GREEN v. CITY OF NORMAN

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GREEN v. CITY OF NORMAN
1969 OK 88
455 P.2d 58
Case Number: 41913
Decided: 05/27/1969
Supreme Court of Oklahoma

WILLIAM T. GREEN ET AL., PLAINTIFFS IN ERROR,
v.
THE CITY OF NORMAN, OKLAHOMA, A MUNICIPAL CORPORATION, DEFENDANT IN ERROR.

Syllabus

¶0 1. In the absence of a statute to the contrary, the title to streets created by dedication is held by the municipality in trust for the public, and not in a proprietary capacity, and the municipality is without power to alienate the same.
2. An estoppel cannot exist where the knowledge of both parties is equal and nothing is done by the one to mislead the other.

Appeal from the District Court of Cleveland County; Elvin J. Brown, Judge.
Appeal by defendants from a judgment in favor of plaintiff City of Norman quieting title to a portion of a public street against all claims of defendants. Affirmed.

Vaughan & Smalley, Norman, for plaintiffs in error.
Fielding D. Haas, Norman, for defendant in error.

DAVISON, Justice.

¶1 This is an appeal on the original record by William T. Green, et al., defendants below, from a judgment in favor of the plaintiff, City of Norman, quieting the title to a tract of land against the claims of the defendants and canceling a lease given by the City, as lessor, to Oklahoma Dry Ice Corporation, as lessee. The question presented by this appeal is whether the City could validly lease a portion of a city street to a private concern for a term of years.

¶2 Plaintiff City instituted this action to quiet title to a tract of land in Jones Avenue, which was platted and dedicated as "Front Street" in the original plat of Norman, Oklahoma, in 1887. Jones Avenue is 100 feet wide and extends in a northwesterly and southeasterly direction. The subject tract of land is 50 feet wide, and is 164 feet in length along and on the westerly half of Jones Avenue, and adjoins a railroad right-of-way on the west. A concrete block building measuring 50 feet by 100 feet is located on the tract.

¶3 It appears that the tract was initially leased by the City in 1930 and that the lessee thereafter constructed a building thereon. In August, 1948, the City leased the tract to Oklahoma Dry Ice Corporation for a term expiring in November, 1981, at a rental of $200 per year. This lease recites that the City does not own or claim to own any of the improvements on the land. In October, 1961, the successor to Oklahoma Dry Ice leased the premises to the defendant Edward W. Cook, for 10 years at a rental of $150 per month, with a provision that Cook was to make certain repairs and alterations at an estimated cost of $3,050. Thereafter, a later City Commission questioned the propriety of renting "public property" and this suit to quiet title and to eject the defendants was filed. The trial court rendered judgment for the City.

¶4 The defendants contend that the City has entered into a formal lease and has accepted the benefits (rentals) of the lease and is estopped to deny the validity of the lease.

¶5 The merit of this proposition depends on whether the City had the power to legally lease a part of the public street for private use.

¶6 In City of Norman v. Ballard,

¶7 In the absence of a statute to the contrary, the title to streets created by dedication is held by the municipality in trust for the public, and not in a proprietary capacity, and the municipality is without power to alienate the same. Whitaker v. Town of Tipton, Okl.,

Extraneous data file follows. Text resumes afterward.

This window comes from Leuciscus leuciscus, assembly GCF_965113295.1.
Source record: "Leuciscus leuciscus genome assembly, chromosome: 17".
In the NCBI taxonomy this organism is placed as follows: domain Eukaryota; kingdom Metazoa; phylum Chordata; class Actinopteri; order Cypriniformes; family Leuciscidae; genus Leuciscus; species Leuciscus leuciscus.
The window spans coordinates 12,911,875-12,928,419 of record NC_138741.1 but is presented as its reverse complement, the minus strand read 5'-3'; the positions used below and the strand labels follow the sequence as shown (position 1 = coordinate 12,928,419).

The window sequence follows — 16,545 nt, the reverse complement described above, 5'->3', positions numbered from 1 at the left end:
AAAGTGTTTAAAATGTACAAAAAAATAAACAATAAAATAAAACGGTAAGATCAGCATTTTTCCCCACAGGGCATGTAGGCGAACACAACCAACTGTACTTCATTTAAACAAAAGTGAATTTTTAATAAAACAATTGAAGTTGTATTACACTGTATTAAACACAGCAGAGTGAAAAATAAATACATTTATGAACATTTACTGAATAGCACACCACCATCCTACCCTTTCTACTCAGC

¶8 In the Lindauer case, supra, the court quoted with approval from Texas Co. v. Texarkana Mach. Shops, Tex.Civ.App., 1 S.W.2d 928, 931, as follows:

"`* * * The diversion of public property to private use is generally considered an abuse of power by those who are custodians of the rights of the public, rendering the act void. * * *'"

¶9 And in City of Stillwater v. Lovell,

¶10 Our statute,

¶11 In view of the above authorities we must conclude that the governing body of the City of Norman had no power or authority to lease a portion of Jones Avenue for private use.

¶12 We now turn directly to defendants' proposition that the City was estopped to deny the validity of the lease. Defendants' authorities concerning estoppel being applicable to a city, while acting in its proprietary capacity, are not in point. As shown above, in Oklahoma the title to public streets is not held by the municipality in its proprietary capacity. This distinction between estoppel in regard to acts of a municipality in its proprietary or private capacity and acts in its governmental or public capacity, is recognized in defendants' cited authority in 31 C.J.S. Estoppel § 138, pp. 676, 677.

¶13 Also in the same volume (31 C.J.S. Estoppel § 145, p. 725) it is stated, regarding grants or licenses to use streets, that "where a grant or license is void because of the entire absence of power to execute it, a municipality is not estopped by its acquiescence."

¶14 In City of Stillwater v. Lovell, supra, we further approved the statement of law, that an ordinance having the effect of diverting the streets from a public to a private use is ultra vires and void.

¶15 Defendants cite Foote v. Town of Watonga,

¶16 In any event, in the present case all parties must have known the area leased was located within a public street and that the City was without authority to lease a part of the public street. In Updegraff v. City of Norman, Okl.,

¶17 It is our conclusion that the doctrine of equitable estoppel is not applicable in the present case.

¶18 The judgment of the lower court is affirmed.

¶19 All the Justices concur.